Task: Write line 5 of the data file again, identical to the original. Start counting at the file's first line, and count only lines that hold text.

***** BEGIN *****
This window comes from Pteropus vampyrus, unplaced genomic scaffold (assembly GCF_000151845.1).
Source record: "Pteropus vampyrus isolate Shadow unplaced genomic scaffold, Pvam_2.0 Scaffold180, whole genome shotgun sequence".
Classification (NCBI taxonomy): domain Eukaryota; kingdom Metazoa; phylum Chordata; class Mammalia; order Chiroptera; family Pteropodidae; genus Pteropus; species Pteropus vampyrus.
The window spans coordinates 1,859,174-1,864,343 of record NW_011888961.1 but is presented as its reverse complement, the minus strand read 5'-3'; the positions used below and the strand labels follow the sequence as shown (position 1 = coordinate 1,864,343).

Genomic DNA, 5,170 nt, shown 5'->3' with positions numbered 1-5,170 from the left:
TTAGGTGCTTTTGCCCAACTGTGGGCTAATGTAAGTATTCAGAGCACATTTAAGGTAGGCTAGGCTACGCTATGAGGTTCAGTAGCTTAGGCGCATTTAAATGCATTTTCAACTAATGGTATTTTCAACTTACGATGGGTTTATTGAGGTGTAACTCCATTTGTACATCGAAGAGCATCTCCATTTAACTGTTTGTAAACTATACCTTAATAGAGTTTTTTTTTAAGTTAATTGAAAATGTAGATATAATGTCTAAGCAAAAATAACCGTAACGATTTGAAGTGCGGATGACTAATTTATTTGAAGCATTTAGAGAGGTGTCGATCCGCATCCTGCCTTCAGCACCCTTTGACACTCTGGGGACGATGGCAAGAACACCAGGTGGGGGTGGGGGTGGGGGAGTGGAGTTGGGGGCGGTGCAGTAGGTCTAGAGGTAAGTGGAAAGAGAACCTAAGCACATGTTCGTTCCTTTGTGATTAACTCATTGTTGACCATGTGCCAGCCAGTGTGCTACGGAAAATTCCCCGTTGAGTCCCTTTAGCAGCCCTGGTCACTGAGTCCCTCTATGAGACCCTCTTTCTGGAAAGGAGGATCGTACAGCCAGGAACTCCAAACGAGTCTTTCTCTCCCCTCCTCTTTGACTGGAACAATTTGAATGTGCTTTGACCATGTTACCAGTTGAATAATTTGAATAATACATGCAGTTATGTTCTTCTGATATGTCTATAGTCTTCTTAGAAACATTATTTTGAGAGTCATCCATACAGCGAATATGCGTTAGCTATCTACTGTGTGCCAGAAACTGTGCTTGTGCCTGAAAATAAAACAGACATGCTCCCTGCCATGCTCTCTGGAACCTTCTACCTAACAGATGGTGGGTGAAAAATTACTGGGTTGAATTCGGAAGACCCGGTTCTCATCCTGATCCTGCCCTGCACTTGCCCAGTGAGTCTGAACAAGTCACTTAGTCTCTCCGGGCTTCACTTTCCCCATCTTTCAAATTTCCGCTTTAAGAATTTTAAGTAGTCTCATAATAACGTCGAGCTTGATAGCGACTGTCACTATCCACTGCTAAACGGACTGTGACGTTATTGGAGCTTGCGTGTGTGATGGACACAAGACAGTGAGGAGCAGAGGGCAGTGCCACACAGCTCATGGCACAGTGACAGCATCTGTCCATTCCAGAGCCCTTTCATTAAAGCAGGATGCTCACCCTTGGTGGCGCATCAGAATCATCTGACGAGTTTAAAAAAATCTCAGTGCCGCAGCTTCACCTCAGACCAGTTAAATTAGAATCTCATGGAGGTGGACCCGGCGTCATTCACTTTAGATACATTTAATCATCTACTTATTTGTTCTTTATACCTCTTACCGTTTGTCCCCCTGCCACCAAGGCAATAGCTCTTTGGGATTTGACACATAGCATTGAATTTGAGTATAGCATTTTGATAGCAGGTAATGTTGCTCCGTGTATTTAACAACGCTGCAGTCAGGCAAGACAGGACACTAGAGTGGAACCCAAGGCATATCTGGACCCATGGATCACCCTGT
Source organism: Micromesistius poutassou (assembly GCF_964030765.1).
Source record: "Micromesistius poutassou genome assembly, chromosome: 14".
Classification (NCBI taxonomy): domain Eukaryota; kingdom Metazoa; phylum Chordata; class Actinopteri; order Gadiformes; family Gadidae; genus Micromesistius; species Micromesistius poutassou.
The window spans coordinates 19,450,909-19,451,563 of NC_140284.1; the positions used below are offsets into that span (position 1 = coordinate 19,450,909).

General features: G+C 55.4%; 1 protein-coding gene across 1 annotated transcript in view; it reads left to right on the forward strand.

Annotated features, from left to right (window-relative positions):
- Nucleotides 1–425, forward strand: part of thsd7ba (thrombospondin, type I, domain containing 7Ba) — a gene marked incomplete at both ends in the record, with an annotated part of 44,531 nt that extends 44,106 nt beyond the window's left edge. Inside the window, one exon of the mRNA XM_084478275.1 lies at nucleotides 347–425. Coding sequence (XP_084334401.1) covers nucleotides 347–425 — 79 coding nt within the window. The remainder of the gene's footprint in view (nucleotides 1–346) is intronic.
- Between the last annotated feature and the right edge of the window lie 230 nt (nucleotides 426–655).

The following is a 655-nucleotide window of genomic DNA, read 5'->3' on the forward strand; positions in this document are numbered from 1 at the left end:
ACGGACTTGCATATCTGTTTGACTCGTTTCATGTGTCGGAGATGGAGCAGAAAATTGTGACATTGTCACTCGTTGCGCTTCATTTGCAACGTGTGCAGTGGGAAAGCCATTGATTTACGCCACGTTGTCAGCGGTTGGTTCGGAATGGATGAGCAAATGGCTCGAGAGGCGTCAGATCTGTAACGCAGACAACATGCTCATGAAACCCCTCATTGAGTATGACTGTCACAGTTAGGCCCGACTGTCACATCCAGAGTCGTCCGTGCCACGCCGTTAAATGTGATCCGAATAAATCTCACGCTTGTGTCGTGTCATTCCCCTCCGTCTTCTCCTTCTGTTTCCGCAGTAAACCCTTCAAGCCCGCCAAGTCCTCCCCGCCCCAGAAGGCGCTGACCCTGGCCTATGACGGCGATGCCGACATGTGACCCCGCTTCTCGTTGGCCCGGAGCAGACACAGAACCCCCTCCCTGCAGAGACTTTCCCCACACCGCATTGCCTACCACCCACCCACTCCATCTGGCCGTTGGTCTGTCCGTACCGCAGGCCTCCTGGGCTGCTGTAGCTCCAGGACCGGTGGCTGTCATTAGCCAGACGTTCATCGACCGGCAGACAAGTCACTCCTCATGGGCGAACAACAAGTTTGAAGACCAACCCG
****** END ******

Genomic DNA, 5,170 nt, shown 5'->3' with positions numbered 1-5,170 from the left: